The Mattress Factory Museum was never meant to be a museum, says Barbara Luderowski. She should know; the artist and designer launched the venture herself in 1977, in a literal former mattress factory on Pittsburgh’s North Side. It began as a multi-story community center that hosted a dance studio, art exhibits, theater performances, film screenings and more, including a vegetarian co-op café where you could get dinner for $2.
Within a few years, however, the Mattress Factory would begin to forge the identity that has made its name known worldwide as a venue specializing in imaginative new installation art that it commissions itself. And visitors have come to know it as the place where the art doesn’t hang on the wall, but rather takes over whole rooms, whole floors and whole buildings, perhaps with several tons of dirt, walls full of mirrors, or permanent holes punched in walls, floors and ceilings.
That remarkable 41-year history, which has included collaborations with artists as accomplished and diverse as John Cage, Keith Haring and Carrie Mae Weems, is recounted in Site-Specific, a new documentary by local filmmaker David Bernabo. The lively feature-length film premieres Thursday at the museum.
The idea to make the film was Bernabo’s, and that’s appropriate: One of the things that’s made the Mattress Factory unique is its artist-centric style.
“He worked like any other artist that we've worked with,” said Mattress Factory co-director Michael Olijnyk, speaking of Bernabo. “You know, he showed us kind of raw footage and we had some opinions, but then I said, 'Listen you can do what you want to do.'”
The film, in part, recounts Olijnyk’s own story. He first visited the Mattress Factory in the 1970s as a Carnegie Mellon University student. Not long after that, he moved in. He and Luderoski have both lived there for decades.
In the film, the venue is called an “alternative museum,” something different than traditional galleries and museums that typically show pre-existing work and keep artists on tight timelines and tight budgets. By contrast, the Mattress Factory has always been about choosing interesting artists and helping them realize their visions.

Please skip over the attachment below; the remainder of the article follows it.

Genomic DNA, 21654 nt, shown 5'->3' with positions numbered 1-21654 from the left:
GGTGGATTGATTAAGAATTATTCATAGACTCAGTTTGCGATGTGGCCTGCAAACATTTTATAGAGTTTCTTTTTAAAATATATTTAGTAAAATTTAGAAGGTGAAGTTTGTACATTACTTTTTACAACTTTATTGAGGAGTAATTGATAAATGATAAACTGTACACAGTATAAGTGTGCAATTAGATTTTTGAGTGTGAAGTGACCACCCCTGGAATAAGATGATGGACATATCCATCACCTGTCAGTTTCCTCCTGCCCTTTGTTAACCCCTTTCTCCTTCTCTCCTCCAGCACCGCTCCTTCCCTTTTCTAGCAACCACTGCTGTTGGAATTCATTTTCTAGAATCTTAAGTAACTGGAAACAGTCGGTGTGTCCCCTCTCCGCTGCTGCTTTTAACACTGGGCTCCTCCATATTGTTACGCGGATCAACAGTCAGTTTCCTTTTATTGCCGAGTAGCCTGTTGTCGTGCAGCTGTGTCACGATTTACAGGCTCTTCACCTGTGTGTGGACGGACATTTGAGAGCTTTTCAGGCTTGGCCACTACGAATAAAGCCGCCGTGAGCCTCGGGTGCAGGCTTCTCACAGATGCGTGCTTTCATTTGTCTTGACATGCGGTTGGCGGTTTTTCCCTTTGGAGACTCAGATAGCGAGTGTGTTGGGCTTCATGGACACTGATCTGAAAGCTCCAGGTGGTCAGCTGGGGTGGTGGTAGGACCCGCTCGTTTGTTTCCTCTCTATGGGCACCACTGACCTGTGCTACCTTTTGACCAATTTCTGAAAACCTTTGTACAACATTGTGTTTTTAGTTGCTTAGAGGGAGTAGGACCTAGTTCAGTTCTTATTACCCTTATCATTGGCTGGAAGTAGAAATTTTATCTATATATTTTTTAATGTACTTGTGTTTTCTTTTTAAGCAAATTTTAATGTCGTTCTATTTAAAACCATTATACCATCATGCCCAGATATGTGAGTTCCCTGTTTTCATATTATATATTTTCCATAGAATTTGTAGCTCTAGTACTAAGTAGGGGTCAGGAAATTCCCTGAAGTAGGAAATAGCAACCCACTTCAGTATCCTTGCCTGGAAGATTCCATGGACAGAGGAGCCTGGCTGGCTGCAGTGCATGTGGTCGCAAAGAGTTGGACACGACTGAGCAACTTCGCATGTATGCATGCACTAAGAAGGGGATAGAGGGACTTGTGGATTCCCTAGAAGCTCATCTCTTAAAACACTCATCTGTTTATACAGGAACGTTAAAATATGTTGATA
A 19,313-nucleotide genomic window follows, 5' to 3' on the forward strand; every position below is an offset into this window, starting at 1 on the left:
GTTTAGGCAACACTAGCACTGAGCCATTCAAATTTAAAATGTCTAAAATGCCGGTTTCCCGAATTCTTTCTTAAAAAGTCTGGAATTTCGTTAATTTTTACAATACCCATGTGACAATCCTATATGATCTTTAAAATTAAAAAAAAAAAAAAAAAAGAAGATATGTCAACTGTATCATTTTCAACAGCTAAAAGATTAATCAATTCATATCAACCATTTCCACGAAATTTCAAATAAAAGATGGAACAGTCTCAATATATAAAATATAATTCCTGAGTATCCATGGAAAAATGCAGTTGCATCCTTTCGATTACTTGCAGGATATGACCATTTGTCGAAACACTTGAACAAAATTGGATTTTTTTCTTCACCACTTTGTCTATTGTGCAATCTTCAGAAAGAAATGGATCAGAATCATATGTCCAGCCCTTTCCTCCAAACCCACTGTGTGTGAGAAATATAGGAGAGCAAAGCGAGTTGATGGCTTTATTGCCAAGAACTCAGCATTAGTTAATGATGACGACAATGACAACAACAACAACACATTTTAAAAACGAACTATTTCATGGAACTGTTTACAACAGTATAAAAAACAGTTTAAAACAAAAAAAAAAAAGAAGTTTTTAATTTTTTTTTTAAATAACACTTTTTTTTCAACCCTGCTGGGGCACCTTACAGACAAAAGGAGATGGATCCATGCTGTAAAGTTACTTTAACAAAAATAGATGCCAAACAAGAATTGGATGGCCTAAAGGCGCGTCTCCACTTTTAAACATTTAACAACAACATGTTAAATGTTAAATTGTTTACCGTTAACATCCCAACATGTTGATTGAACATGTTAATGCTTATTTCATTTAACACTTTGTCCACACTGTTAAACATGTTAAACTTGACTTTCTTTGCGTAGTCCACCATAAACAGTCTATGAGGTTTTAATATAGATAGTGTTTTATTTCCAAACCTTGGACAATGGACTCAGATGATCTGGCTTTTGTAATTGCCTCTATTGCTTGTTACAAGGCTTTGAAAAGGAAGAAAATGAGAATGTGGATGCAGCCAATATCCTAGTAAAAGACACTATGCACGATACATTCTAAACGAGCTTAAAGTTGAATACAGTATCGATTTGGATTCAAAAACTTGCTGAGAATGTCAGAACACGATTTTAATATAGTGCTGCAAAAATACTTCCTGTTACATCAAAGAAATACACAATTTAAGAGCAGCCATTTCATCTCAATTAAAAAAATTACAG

“When we sit down with an artist, we talk ideas, we rarely talk budget,” said Olijnyk. “We say, ‘What are you interested in making? What is the feel of the kind of thing you want to do?’ And it's this real dialogue, this partnership, and it's like the way an artist would work in their studio.”
That approach has led to such memorable projects recalled in Bernabo’s film.
Meg Webster’s large-scale 1985 rammed-earth sculpture fell apart spectacularly, and David Ellis’ 2008 installation grew to require a huge pool of purple paint in the building’s lobby. (That piece had a performative element, too: Ellis videotaped himself leaping into the paint, in super-slow motion; the acquisition of the special camera required is another example of the lengths the museum has gone to in order to accommodate artists.) More recently, Dennis Maher’s A Second Home took over a whole nearby rowhouse the museum owns, and Pittsburgh-based artist Vanessa German built in an epic, room-sized work sometimes.we.cannot.be.with.our.bodies. The film documents its installation last fall.
Olijnyk said letting artists make new work is both what keeps the museum alive... and makes it not really a museum in the traditional sense.
“It's not like we're opening up a crate, and we know where we're going to put [the artwork],” he said. “We have no idea what it's going to be, and artists are just kind of working out their ideas and then they slowly evolve. Some of them are great. Sometimes the artist never wants to do it again. But where else could they try that?”
Bernabo’s film draws on the museum’s extensive archive of film, video and photographs – it’s received a fair amount of coverage over the years from local TV stations, for instance – as well as interviews with current and former staffers and artists who’ve worked there. The film also tells the story behind perhaps the museum’s signature permanent installation, Yayoi Kusama’s Infinity Dots Mirrored Room.
The film ends by looking ahead, including toward a planned new piece by James Turrell, whose light-based work has long had a home there. Characteristically enough, while Olijnyk has seen Site-Specific, you probably won’t see him at the May 3 premiere. He said he’s less interested in the past than in the future.
“We’re looking forward. We didn’t want to look backward,” he said. “But it’s great for people who don’t know the Mattress Factory.”
In addition to Pittsburgh screenings on May 3 and 10, the film will also tour to St. Louis, Mo.; Wichita, Kan.; Denver; Kansas City, Mo.; and Lexington, Ky.